Above: Pound-to-Australian-Dollar rate shown at daily intervals.

UBS says the Australian Dollar has the strongest sensitivity to Brexit-related newsflow after Sterling, which could mean the Aussie rises and falls over the coming weeks in tandem with the Pound and shenanigans in the UK parliament. However, Brexit is not the sole driver of the Australian currency. 

Australia's Dollar has risen against its U.S. rival for four days now and was aided last week by a strong jobs report as well as comments from Reserve Bank of Australia (RBA) Governor Philip Lowe. 

Lowe told an International Monetary Fund (IMF) conference that Australian growth and inflation pressures could pick up over the next year. The RBA has cut rates three times in 2019 in an effort to stoke faster growth and to get the consumer price index back to the midpoint of the 2%-to-3% target range.

Underperformance in the global as well as domestics economies had seen investors bet heavily the bank would cut rates on as many as two more occasions in the months ahead but Lowe's comments and last week's jobs data have encouraged some in the market to think again about the outlook.

Above: AUD/USD rate shown at daily intervals.

"While we still see a Nov cut arguably justified given likely ~record low underlying CPI, Lowe's comments suggest little rush to ease, so we revert to our view prior to Aug retail sales, & push out the next cut to Dec (with Q3 GDP publicly available the next day), with a risk of Feb if there’s progress on global risks, or domestic data surprises to the upside (especially unemployment)," says George Tharenou, an economist at UBS.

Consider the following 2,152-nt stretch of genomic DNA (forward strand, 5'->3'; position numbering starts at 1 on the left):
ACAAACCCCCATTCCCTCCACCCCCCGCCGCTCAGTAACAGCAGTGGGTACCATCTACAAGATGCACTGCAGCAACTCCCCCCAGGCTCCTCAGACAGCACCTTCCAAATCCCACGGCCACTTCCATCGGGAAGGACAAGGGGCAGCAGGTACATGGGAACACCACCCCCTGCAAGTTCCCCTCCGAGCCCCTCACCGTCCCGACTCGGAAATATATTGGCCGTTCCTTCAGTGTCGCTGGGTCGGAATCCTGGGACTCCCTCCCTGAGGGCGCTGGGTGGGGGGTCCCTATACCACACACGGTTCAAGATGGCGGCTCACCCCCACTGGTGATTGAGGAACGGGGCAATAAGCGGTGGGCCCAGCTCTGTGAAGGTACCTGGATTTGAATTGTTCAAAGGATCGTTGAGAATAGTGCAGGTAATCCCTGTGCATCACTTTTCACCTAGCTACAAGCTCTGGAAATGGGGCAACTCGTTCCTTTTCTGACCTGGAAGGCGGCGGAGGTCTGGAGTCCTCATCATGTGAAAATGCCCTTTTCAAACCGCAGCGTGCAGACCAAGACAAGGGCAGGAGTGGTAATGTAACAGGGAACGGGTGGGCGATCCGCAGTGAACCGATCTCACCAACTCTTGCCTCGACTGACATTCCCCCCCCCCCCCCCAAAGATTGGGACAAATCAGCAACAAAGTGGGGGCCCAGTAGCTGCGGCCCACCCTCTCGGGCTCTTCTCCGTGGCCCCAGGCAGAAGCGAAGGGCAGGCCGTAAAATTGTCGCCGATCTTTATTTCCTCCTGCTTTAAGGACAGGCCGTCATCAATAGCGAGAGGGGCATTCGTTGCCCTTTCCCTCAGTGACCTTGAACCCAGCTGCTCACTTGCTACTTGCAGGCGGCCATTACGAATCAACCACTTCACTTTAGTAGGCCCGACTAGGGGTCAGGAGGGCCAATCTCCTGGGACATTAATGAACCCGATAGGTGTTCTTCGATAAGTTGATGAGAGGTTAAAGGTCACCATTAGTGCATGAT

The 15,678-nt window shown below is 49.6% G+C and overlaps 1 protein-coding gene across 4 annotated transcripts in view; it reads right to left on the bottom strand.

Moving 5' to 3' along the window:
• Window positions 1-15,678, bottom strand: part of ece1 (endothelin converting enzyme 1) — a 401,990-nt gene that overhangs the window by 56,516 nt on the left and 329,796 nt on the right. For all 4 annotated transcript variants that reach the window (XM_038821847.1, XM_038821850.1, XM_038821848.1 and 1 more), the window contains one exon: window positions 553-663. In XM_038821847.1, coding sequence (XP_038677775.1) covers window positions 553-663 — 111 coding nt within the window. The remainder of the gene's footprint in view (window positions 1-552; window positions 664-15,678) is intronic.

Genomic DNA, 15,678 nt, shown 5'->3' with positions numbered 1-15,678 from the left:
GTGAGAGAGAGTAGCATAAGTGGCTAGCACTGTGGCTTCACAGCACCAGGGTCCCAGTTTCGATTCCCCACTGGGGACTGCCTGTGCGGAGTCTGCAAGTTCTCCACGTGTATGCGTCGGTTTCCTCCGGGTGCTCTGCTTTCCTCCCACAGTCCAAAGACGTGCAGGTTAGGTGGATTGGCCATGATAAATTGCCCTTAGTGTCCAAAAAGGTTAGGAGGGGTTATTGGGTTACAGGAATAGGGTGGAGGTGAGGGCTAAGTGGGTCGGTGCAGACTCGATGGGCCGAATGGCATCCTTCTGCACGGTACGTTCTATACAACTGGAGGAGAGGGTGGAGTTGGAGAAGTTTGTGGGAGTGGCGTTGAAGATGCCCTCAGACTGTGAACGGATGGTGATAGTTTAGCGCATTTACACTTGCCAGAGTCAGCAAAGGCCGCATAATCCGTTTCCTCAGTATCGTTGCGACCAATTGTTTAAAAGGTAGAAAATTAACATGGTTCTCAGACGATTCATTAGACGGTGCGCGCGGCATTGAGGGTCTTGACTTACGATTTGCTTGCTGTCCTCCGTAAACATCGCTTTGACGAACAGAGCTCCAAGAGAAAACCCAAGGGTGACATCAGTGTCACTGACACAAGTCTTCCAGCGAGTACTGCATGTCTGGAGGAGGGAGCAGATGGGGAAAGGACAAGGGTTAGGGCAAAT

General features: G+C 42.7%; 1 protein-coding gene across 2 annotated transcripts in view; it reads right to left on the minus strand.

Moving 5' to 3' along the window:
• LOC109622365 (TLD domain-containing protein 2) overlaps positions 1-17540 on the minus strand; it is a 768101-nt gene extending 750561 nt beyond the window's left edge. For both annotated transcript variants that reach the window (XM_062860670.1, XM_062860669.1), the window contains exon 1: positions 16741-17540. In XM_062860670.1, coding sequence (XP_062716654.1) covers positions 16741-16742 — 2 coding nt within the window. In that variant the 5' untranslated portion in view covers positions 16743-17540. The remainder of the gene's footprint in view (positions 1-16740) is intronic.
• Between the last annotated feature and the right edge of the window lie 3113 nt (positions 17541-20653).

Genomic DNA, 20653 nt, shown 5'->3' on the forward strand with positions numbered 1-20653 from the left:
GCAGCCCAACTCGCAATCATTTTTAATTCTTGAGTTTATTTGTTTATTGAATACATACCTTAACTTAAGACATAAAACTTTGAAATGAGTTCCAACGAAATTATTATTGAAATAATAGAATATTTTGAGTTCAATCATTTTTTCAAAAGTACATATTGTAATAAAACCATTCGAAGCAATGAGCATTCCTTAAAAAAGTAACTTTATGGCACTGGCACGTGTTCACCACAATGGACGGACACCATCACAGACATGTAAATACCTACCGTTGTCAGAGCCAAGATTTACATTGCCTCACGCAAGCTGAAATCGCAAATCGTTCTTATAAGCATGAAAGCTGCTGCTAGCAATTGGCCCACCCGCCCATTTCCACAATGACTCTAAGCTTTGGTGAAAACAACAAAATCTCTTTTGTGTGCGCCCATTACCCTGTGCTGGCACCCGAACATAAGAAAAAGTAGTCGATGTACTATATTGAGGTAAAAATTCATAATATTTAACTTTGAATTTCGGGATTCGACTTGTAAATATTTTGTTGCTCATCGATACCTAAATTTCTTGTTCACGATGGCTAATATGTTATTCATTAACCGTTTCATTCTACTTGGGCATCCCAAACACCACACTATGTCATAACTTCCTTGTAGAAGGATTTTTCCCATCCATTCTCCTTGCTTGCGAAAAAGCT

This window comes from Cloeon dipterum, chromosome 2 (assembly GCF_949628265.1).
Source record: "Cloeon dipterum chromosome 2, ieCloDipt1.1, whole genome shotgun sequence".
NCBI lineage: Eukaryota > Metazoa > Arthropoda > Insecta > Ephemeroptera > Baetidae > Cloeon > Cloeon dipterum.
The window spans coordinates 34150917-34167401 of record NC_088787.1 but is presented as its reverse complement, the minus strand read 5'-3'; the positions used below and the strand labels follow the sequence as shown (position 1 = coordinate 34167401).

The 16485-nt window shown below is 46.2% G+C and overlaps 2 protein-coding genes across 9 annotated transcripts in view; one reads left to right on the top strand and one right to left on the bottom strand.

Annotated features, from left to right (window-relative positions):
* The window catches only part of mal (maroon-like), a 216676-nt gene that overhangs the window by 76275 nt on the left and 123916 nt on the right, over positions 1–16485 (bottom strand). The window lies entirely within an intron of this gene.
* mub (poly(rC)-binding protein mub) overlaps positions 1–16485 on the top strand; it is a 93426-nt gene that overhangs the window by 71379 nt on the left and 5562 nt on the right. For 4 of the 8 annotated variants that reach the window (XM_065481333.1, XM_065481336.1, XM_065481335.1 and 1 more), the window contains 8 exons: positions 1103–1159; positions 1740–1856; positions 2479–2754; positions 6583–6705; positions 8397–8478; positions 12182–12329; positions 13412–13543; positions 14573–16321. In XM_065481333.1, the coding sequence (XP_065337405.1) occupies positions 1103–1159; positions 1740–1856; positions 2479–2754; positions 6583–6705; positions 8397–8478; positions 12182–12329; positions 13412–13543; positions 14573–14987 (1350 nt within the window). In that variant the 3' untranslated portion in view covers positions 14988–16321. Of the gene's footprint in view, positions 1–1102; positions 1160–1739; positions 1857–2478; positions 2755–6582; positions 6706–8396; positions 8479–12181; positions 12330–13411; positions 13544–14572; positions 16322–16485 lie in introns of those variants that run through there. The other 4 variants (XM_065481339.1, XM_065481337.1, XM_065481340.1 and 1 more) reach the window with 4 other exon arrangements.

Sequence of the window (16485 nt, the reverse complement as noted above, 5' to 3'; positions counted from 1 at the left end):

Pricing in the overnight-index-swap market implied on Monday, a November 05 cash rate of 0.70%, which is below the current 0.75% but up from the 0.64% that prevailed early last week. It's also an increasingly long way off where it would be if the RBA cut the benchmark by a further 25 basis points. The rate implied for December 03 was 0.61%, up from 55% last week and still above the threshold that would prevail following an additional cut. 

Those increases in the implied cash rate, as well as a concurrent decrease in the rates implied for the Federal Reserve over the coming months, have helped lift the AUD/USD rate over the last week but those trends could easily be reversed by bad economic data, an adverse turn in the Brexit newsflow or another flare up in the U.S.-China trade war. Technical developments on the charts will also have an impact on the Aussie too. 

"AUD/USD continues to base near term and last week the market eroded the .6832 mid-June low. We look for the market to challenge the .6894 mid September high (favoured). Above .6894 lies the 2019 downtrend at .6947 and the 200 day ma at .6969 would be next in line. Dips lower should find initial support at .6724 the 16th October low," says Karen Jones, head of technical analysis at Commerzbank